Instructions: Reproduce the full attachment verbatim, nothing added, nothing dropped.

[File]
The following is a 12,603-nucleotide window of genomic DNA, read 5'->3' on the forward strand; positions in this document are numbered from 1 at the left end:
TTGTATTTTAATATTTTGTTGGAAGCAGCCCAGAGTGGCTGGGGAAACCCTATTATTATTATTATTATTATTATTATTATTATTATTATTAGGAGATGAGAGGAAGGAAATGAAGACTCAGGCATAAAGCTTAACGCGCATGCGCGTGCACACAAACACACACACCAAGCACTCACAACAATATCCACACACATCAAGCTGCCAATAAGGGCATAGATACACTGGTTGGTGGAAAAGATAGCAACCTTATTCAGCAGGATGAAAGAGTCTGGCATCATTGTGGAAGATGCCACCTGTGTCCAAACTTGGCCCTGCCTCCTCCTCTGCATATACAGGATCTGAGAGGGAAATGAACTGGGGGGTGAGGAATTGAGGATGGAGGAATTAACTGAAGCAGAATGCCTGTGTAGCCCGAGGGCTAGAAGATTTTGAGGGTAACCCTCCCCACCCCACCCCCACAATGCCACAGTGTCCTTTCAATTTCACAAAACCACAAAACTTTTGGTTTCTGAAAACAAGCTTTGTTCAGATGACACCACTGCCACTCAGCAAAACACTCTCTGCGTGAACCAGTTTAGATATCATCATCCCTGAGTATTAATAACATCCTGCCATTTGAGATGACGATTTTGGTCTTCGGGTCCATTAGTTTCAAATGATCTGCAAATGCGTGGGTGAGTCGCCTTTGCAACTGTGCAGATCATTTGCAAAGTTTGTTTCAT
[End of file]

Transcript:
The following is a 12,603-nucleotide window of genomic DNA, read 5'->3' on the forward strand; positions in this document are numbered from 1 at the left end:
TTGTATTTTAATATTTTGTTGGAAGCAGCCCAGAGTGGCTGGGGAAACCCTATTATTATTATTATTATTATTATTATTATTATTATTATTAGGAGATGAGAGGAAGGAAATGAAGACTCAGGCATAAAGCTTAACGCGCATGCGCGTGCACACAAACACACACACCAAGCACTCACAACAATATCCACACACATCAAGCTGCCAATAAGGGCATAGATACACTGGTTGGTGGAAAAGATAGCAACCTTATTCAGCAGGATGAAAGAGTCTGGCATCATTGTGGAAGATGCCACCTGTGTCCAAACTTGGCCCTGCCTCCTCCTCTGCATATACAGGATCTGAGAGGGAAATGAACTGGGGGGTGAGGAATTGAGGATGGAGGAATTAACTGAAGCAGAATGCCTGTGTAGCCCGAGGGCTAGAAGATTTTGAGGGTAACCCTCCCCACCCCACCCCCACAATGCCACAGTGTCCTTTCAATTTCACAAAACCACAAAACTTTTGGTTTCTGAAAACAAGCTTTGTTCAGATGACACCACTGCCACTCAGCAAAACACTCTCTGCGTGAACCAGTTTAGATATCATCATCCCTGAGTATTAATAACATCCTGCCATTTGAGATGACGATTTTGGTCTTCGGGTCCATTAGTTTCAAATGATCTGCAAATGCGTGGGTGAGTCGCCTTTGCAACTGTGCAGATCATTTGCAAAGTTTGTTTCAT